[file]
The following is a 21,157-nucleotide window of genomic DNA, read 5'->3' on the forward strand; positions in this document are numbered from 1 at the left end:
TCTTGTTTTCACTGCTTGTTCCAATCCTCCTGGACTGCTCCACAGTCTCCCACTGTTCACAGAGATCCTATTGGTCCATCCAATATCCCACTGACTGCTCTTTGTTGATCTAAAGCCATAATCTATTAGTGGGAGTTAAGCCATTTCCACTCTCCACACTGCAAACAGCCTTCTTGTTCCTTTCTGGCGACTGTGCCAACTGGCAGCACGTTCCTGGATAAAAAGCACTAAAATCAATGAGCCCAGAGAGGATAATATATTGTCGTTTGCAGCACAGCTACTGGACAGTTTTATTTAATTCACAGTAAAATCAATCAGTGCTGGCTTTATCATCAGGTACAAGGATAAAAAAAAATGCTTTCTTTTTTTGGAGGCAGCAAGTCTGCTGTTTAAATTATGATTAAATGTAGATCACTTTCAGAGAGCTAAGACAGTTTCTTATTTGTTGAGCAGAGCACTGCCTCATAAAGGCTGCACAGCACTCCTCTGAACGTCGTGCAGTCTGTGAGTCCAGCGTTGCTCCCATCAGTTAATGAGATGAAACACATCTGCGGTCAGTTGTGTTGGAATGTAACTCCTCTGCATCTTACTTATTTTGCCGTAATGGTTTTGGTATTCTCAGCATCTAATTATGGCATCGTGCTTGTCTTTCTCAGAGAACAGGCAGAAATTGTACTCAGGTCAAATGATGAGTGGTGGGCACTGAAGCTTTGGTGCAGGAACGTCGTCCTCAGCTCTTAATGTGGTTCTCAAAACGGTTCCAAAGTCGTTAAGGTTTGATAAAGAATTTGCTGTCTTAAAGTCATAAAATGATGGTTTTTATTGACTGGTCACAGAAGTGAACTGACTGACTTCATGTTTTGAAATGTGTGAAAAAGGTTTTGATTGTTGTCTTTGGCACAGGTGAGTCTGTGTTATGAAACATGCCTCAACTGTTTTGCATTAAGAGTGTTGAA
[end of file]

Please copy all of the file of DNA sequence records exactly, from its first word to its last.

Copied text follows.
The following is a 21,157-nucleotide window of genomic DNA, read 5'->3' on the forward strand; positions in this document are numbered from 1 at the left end:
TCTTGTTTTCACTGCTTGTTCCAATCCTCCTGGACTGCTCCACAGTCTCCCACTGTTCACAGAGATCCTATTGGTCCATCCAATATCCCACTGACTGCTCTTTGTTGATCTAAAGCCATAATCTATTAGTGGGAGTTAAGCCATTTCCACTCTCCACACTGCAAACAGCCTTCTTGTTCCTTTCTGGCGACTGTGCCAACTGGCAGCACGTTCCTGGATAAAAAGCACTAAAATCAATGAGCCCAGAGAGGATAATATATTGTCGTTTGCAGCACAGCTACTGGACAGTTTTATTTAATTCACAGTAAAATCAATCAGTGCTGGCTTTATCATCAGGTACAAGGATAAAAAAAAATGCTTTCTTTTTTTGGAGGCAGCAAGTCTGCTGTTTAAATTATGATTAAATGTAGATCACTTTCAGAGAGCTAAGACAGTTTCTTATTTGTTGAGCAGAGCACTGCCTCATAAAGGCTGCACAGCACTCCTCTGAACGTCGTGCAGTCTGTGAGTCCAGCGTTGCTCCCATCAGTTAATGAGATGAAACACATCTGCGGTCAGTTGTGTTGGAATGTAACTCCTCTGCATCTTACTTATTTTGCCGTAATGGTTTTGGTATTCTCAGCATCTAATTATGGCATCGTGCTTGTCTTTCTCAGAGAACAGGCAGAAATTGTACTCAGGTCAAATGATGAGTGGTGGGCACTGAAGCTTTGGTGCAGGAACGTCGTCCTCAGCTCTTAATGTGGTTCTCAAAACGGTTCCAAAGTCGTTAAGGTTTGATAAAGAATTTGCTGTCTTAAAGTCATAAAATGATGGTTTTTATTGACTGGTCACAGAAGTGAACTGACTGACTTCATGTTTTGAAATGTGTGAAAAAGGTTTTGATTGTTGTCTTTGGCACAGGTGAGTCTGTGTTATGAAACATGCCTCAACTGTTTTGCATTAAGAGTGTTGAA